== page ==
You do not have the necessary permissions

To overcome this slight problem, you need to create a shortcut and link the MDW (Microsoft Access Workgroup information file) with the MDB .

You will need to create a new shortcut Right click New > Shortcut>. When asked type the location of the item. You will need to enter the following, replacing MDB/MDW> to where your files are located and the version of Office you are using. It may be worth opening notepad so you can get the path right and then copy and paste.

* Please note the quotes are required

"C:\Program Files\Microsoft Office\Office14\MSACCESS.EXE" ".mdb" /wrkgrp ".mdw" /user

Replace Office14 with your version of Microsoft Office that is installed. To find this, browse to “C:\Program Files\Microsoft Office\ and note the “Office” folder.

You do not have the necessary permissions

So for example, a correct path would look like:

"C:\Program Files\Microsoft Office\Office14\MSACCESS.EXE" "c:\test.mdb" /wrkgrp "c:\test.mdw" /user

Before creating the shortcut, you can test if this will work by going Start > Run and pasting the path into the run box and clicking ok, if this fails then the shortcut will fail. Check the quotes and path to ensure they’re correct. Once it opens via the run box you can then create the shortcut.

Now when opening the newly created shortcut you should see the database open as normal and presented with a login screen.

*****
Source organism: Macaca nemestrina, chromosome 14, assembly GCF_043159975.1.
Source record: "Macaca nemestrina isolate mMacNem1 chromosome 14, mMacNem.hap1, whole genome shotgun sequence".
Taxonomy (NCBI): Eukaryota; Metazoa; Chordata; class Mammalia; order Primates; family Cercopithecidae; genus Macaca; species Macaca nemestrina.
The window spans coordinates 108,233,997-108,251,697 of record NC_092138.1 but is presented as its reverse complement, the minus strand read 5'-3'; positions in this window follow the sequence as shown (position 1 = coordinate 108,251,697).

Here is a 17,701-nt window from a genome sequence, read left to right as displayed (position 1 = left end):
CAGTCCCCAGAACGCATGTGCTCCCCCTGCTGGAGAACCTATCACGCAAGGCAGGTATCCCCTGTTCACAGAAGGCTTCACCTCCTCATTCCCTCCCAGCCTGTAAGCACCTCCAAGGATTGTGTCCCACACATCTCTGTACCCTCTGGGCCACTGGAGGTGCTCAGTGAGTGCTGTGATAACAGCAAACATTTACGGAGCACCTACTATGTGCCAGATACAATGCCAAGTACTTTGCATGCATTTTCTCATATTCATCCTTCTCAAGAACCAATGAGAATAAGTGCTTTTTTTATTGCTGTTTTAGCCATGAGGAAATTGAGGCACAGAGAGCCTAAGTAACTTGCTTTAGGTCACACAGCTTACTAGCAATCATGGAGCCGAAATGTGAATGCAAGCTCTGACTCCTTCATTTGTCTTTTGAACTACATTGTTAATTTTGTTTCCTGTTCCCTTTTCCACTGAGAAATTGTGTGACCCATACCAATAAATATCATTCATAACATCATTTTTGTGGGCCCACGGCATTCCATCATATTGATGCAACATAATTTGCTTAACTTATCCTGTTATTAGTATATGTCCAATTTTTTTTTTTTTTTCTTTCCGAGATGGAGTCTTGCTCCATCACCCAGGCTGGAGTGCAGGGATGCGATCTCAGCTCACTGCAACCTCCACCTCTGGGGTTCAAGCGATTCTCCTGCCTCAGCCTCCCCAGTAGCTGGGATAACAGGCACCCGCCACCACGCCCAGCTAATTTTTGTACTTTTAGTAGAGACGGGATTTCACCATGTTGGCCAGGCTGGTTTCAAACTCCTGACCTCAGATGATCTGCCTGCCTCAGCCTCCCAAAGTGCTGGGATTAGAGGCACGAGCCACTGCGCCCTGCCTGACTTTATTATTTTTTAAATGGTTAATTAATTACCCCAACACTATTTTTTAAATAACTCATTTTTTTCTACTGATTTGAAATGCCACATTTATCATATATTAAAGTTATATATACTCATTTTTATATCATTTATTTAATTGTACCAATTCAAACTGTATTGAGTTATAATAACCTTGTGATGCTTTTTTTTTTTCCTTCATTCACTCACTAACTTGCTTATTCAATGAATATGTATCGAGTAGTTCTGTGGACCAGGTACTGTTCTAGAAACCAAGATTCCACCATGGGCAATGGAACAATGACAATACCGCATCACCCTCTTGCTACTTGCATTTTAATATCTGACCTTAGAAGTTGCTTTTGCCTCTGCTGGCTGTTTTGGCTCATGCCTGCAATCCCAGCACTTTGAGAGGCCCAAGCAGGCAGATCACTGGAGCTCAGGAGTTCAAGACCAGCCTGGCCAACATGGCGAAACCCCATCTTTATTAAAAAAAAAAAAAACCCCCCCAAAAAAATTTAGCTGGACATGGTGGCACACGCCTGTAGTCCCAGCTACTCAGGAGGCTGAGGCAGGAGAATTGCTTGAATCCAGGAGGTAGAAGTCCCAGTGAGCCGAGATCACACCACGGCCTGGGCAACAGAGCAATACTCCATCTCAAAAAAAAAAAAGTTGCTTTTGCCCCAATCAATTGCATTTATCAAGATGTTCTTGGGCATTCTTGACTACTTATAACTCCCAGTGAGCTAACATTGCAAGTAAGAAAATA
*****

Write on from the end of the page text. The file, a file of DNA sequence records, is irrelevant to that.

London VMUG Thursday 24th January 2013

To start off with I passed the VMware VCP5-DV exam on Tuesday 22nd January 2013 (second attempt) so going to this event with other VCPs felt rather good. 🙂

This was my first VMware user group (VMUG) that I have attended. Some of the meetings I took part in (

  • Nutanix Presentation – Alan Campbell and Rob Tribe, Nutanix
  • Your Journey to the Post-PC Era – Brian Gammage, VMware
  • EUC Panel with VDI Gurus – Brian Gammage, VMware
  • 10Zig Presentation – Thin Client Technology at Its Peak – James Broughton, 10Zig
  • Update – What’s Here and What’s Coming Soon – Spencer Pitts, VMware EUC
  • VMware Certification Update – Gregg Robertson
  • Social beers at The Pavilion End,

It was great meeting people I talk to and follow on twitter, putting a face to a name. I would highly recommend going to one if you can, the social networking, bouncing ideas off each other and asking the pro’s on their thoughts/recommendations is worth the experience. I even got a t-shirt for being a newbie! cool!

In the near future I will be doing a quick summary of the resources I used whilst studying for the VMware VCP5-DV exam.

Review: 360gsp College – VMware vSphere: Install, Configure, Manage [V5.0] course

This post is way overdue.

This is a quick review of the VMware vSphere: Install, Configure, Manage [V5.0] course I attended via 360gsp college.

I attended this course over 4 weekends Saturday – Sunday (8 days) The last couple of days were covering some material that has been cut out of the training material but is on the exam such as host profiles and storage profiles.